Someone is always there. Whether it is 7 a.m. on a commuting morning or in the depths of Sunday afternoon, a policeman stands outside the Turkish Embassy on Q Street, right where it feeds into Sheridan Circle. I think the post is for protection against vengeful Armenians. The last time I walked by there were three -- tough men in D.C. police uniforms, splayed out across the front steps like Conestogas circled against the Sioux. The thick wooden doors swung open. Was the ambassador to dash for a limousine? Was I to see some courier emerge, clutching a valise full of dire secrets?
No. A fat yellow cat, tiger striped, strolled out and blinked almond eyes at passing pedestrians. The policeman relaxed.
It may have been a military attache in a clever disguise.Then again, it may just have been a very safe cat.
I kept walking, up towards S Street. It was a fine, late winter day, with no sun but one of those southern winds so fresh it snaps when you taste it, like a new-picked string bean. Sheridan stared fixedly from his pedestal, thinking bronze thoughts about Appomattox. Limousines, stuffed with the movers and shakers of Washington, swirled around him. Sheridan Circle is the heart of Embassy Row, thick with Beaux Arts chanceries, chinaberry bushes, and cobbled drives: a neighborhood where even the garbage is elegant.
I have not lived in Washington for a very long time. Then again, apparently, neither has anyone else. The city's population seems to consist mainly of law school graduates and Cadillac Fleetwoods, each long enough to be a traffic jam all by itself. For everyone of ambition, work consists of a mad scamper to find out instantly what everyone of importance is up to. The business of American government seems an endless series of perilous events, each one (I am told by people wiser than I) threatening Democracy As We Know It. Disaster is always averted at luncheons to which I am never invited.
However, I believe I can claim a pedestrian's acquaintance with the city that few senators can match. I turned up S Street, away from Massachusetts Avenue, and walked towards Mitchell Playground, where it is possible to hear children playing in eight different languages. On the way I passed the Embassy of the People's Republic of Laos, a pack of tourists ("Marge! How can anybody from Laos afford a car like that?m "), the Woodrow Wilson House (a Property of The National Trust for Historic Preservation) and The Textile Museum (Tuesday through Saturday, 10:00-5:00).
There were no children in Mitchell Playground. It started to rain. I had once bought a prayer mat at the Textile Museum shop and made a mental note to return, so I went inside as the rain stiffened and a sudden chill swept down the street on its way towards Virginia. Most of all, that day, I wanted to be in a place where people were not jockeying for position, where it was not a parlor game to see who emerged from the cloakroom with whom and not necessary to barter bits of gossip like chips. I wandered through the shawls, downstairs, for a while; eavesdropping on embassy couples and waiting out the weather. Then the hallway bloomed into a double height room hung with runners, long slashes of red and orange knotted in the Atlas mountains of Morocco. A little boy in boots reached out a free arm: "Look," he said, "look. The colors are moving."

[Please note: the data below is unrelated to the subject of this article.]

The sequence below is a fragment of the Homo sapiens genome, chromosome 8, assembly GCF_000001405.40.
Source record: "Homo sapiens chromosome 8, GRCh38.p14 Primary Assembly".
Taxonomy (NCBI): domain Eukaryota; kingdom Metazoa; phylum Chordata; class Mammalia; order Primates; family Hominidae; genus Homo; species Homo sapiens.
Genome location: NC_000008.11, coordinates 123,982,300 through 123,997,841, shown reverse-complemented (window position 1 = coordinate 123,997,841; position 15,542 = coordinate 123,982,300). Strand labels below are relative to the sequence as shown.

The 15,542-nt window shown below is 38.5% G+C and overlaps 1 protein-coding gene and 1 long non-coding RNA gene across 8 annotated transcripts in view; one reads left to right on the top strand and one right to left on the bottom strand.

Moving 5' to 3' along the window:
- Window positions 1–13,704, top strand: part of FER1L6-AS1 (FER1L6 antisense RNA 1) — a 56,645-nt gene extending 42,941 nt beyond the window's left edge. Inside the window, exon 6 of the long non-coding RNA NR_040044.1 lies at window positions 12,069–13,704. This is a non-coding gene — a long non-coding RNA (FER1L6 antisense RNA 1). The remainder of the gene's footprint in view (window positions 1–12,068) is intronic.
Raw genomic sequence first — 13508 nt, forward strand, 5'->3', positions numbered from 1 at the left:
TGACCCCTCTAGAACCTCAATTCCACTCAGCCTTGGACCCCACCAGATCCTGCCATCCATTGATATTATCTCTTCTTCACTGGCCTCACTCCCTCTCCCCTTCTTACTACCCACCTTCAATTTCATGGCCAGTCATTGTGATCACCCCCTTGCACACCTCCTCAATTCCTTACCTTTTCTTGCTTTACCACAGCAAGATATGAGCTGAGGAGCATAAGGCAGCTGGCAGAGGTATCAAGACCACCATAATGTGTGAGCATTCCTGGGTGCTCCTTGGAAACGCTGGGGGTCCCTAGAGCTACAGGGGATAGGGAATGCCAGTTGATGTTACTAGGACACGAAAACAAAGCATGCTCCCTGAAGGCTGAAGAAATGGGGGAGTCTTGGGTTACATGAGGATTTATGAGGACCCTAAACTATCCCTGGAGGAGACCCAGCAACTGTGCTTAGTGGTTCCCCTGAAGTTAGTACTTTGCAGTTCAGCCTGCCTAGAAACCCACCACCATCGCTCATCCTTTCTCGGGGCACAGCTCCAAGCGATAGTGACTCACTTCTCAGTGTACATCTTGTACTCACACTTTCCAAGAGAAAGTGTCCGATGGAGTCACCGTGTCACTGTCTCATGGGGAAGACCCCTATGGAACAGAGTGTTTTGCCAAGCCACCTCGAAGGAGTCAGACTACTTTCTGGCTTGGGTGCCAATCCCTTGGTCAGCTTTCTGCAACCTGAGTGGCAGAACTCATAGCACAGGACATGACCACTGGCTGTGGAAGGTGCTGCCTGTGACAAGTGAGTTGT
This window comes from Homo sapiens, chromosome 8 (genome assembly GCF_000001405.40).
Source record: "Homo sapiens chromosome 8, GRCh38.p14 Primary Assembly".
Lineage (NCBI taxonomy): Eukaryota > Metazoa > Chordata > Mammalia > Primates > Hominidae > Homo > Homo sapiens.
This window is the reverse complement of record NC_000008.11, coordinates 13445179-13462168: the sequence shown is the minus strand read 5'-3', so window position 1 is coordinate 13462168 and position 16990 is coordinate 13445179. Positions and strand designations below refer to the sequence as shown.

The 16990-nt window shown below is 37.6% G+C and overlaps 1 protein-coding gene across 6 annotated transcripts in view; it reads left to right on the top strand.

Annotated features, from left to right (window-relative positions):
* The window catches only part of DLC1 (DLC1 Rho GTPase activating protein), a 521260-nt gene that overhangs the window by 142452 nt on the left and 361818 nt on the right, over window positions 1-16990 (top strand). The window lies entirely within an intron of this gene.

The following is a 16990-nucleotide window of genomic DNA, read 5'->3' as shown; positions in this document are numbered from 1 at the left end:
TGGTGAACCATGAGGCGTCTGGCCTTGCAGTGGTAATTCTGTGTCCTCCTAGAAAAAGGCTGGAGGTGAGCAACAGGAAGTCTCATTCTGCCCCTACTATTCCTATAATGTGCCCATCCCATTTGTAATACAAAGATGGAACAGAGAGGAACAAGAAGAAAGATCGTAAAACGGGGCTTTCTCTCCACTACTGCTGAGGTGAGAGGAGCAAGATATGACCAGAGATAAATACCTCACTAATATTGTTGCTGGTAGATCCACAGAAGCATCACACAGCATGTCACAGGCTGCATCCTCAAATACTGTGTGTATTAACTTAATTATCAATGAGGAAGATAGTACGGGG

And in a second floor niche I saw ghost rugs. They were from Cairo, both Mamluks, knotted in the 15th century in those distinctive Egyptian shades of red , green and blue that shimmer when you pass.The sheen of the wool and the color's tonality were matched by some ancient Cairene to produce a stunning optical effect, as if the rug were translucent, a ghost, a thing you could reach your hand through to touch the wall.
Afterwards I walked home along Normanstone Drive. It is a freakish road, almost rural in the way it drops down off Kalorama and runs through a ravine sheltered from any traffic or sense of the city. All you can see are the cantilevered backs of million dollar homes.
About halfway up I noticed an old sidewalk, crumpled and thrown on its side like a length of giant concrete Ry-Krisp. It was the only remnant of some failed developer's dream. And I thought not of the ghost rugs but about a modern hanging -- a Tazenackht, from southern Morocco --whose design featured a fleet of merry, stylized little automobiles.
So modern times are absorbed by history and rendered into their proper place. At the top of the ravine I passed a house. Out front was a car with a license plate that read "US Senate 1. Tennessee." The owner is a man of some importance. Behind his house, a stream carries bits of old sidewalk out towards the Potomac. And, as rumor says, the Potomac carries its secrets out to the Chesapeake Bay, and thence, with time, to the sea.
I found this a cheerful thought to weigh against the deadly intensity of daily Washington.The road wound up a hill while the stream flowed into a concrete culvert -- and I went home to a chair, a book, and dinn er.